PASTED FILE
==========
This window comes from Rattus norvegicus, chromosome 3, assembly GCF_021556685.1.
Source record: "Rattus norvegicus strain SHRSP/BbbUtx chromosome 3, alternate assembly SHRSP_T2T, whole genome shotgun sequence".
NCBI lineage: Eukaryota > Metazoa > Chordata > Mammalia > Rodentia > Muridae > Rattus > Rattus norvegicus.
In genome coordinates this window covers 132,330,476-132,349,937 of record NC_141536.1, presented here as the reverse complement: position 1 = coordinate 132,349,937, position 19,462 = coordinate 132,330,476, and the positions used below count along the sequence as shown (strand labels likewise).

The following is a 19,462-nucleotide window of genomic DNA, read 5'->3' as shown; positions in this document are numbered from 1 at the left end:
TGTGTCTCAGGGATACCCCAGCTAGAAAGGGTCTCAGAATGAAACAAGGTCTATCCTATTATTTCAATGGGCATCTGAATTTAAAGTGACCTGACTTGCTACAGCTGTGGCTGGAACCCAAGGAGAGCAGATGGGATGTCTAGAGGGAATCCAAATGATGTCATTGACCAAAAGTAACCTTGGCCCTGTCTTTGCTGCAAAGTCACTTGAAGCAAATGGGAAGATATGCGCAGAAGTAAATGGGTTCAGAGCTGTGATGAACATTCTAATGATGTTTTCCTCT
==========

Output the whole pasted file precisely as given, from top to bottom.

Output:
This window comes from Rattus norvegicus, chromosome 3, assembly GCF_021556685.1.
Source record: "Rattus norvegicus strain SHRSP/BbbUtx chromosome 3, alternate assembly SHRSP_T2T, whole genome shotgun sequence".
NCBI lineage: Eukaryota > Metazoa > Chordata > Mammalia > Rodentia > Muridae > Rattus > Rattus norvegicus.
In genome coordinates this window covers 132,330,476-132,349,937 of record NC_141536.1, presented here as the reverse complement: position 1 = coordinate 132,349,937, position 19,462 = coordinate 132,330,476, and the positions used below count along the sequence as shown (strand labels likewise).

The following is a 19,462-nucleotide window of genomic DNA, read 5'->3' as shown; positions in this document are numbered from 1 at the left end:
TGTGTCTCAGGGATACCCCAGCTAGAAAGGGTCTCAGAATGAAACAAGGTCTATCCTATTATTTCAATGGGCATCTGAATTTAAAGTGACCTGACTTGCTACAGCTGTGGCTGGAACCCAAGGAGAGCAGATGGGATGTCTAGAGGGAATCCAAATGATGTCATTGACCAAAAGTAACCTTGGCCCTGTCTTTGCTGCAAAGTCACTTGAAGCAAATGGGAAGATATGCGCAGAAGTAAATGGGTTCAGAGCTGTGATGAACATTCTAATGATGTTTTCCTCT